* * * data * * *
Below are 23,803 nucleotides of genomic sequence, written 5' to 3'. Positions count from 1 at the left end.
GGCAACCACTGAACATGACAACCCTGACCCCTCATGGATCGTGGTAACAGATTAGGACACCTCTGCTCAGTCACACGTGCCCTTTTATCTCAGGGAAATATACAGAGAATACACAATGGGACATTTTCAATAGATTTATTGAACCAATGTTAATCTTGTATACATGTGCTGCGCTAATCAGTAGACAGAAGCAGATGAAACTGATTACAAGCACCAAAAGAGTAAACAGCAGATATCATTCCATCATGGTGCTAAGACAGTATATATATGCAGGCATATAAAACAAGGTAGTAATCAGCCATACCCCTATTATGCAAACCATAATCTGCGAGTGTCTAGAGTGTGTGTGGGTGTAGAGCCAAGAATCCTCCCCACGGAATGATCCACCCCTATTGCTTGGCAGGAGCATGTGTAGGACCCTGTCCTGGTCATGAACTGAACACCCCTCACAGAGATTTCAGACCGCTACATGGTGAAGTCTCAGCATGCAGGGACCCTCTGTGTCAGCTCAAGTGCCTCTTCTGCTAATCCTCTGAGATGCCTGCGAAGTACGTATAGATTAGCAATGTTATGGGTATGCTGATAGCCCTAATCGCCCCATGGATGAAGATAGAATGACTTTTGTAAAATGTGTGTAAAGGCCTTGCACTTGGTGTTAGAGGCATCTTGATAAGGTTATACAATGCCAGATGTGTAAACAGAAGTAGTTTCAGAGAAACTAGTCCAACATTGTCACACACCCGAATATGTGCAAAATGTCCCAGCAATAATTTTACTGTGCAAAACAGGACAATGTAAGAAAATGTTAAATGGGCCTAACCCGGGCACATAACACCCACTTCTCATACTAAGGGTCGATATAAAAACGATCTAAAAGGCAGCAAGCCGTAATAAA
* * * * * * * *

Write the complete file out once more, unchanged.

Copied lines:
Below are 23,803 nucleotides of genomic sequence, written 5' to 3'. Positions count from 1 at the left end.
GGCAACCACTGAACATGACAACCCTGACCCCTCATGGATCGTGGTAACAGATTAGGACACCTCTGCTCAGTCACACGTGCCCTTTTATCTCAGGGAAATATACAGAGAATACACAATGGGACATTTTCAATAGATTTATTGAACCAATGTTAATCTTGTATACATGTGCTGCGCTAATCAGTAGACAGAAGCAGATGAAACTGATTACAAGCACCAAAAGAGTAAACAGCAGATATCATTCCATCATGGTGCTAAGACAGTATATATATGCAGGCATATAAAACAAGGTAGTAATCAGCCATACCCCTATTATGCAAACCATAATCTGCGAGTGTCTAGAGTGTGTGTGGGTGTAGAGCCAAGAATCCTCCCCACGGAATGATCCACCCCTATTGCTTGGCAGGAGCATGTGTAGGACCCTGTCCTGGTCATGAACTGAACACCCCTCACAGAGATTTCAGACCGCTACATGGTGAAGTCTCAGCATGCAGGGACCCTCTGTGTCAGCTCAAGTGCCTCTTCTGCTAATCCTCTGAGATGCCTGCGAAGTACGTATAGATTAGCAATGTTATGGGTATGCTGATAGCCCTAATCGCCCCATGGATGAAGATAGAATGACTTTTGTAAAATGTGTGTAAAGGCCTTGCACTTGGTGTTAGAGGCATCTTGATAAGGTTATACAATGCCAGATGTGTAAACAGAAGTAGTTTCAGAGAAACTAGTCCAACATTGTCACACACCCGAATATGTGCAAAATGTCCCAGCAATAATTTTACTGTGCAAAACAGGACAATGTAAGAAAATGTTAAATGGGCCTAACCCGGGCACATAACACCCACTTCTCATACTAAGGGTCGATATAAAAACGATCTAAAAGGCAGCAAGCCGTAATAAA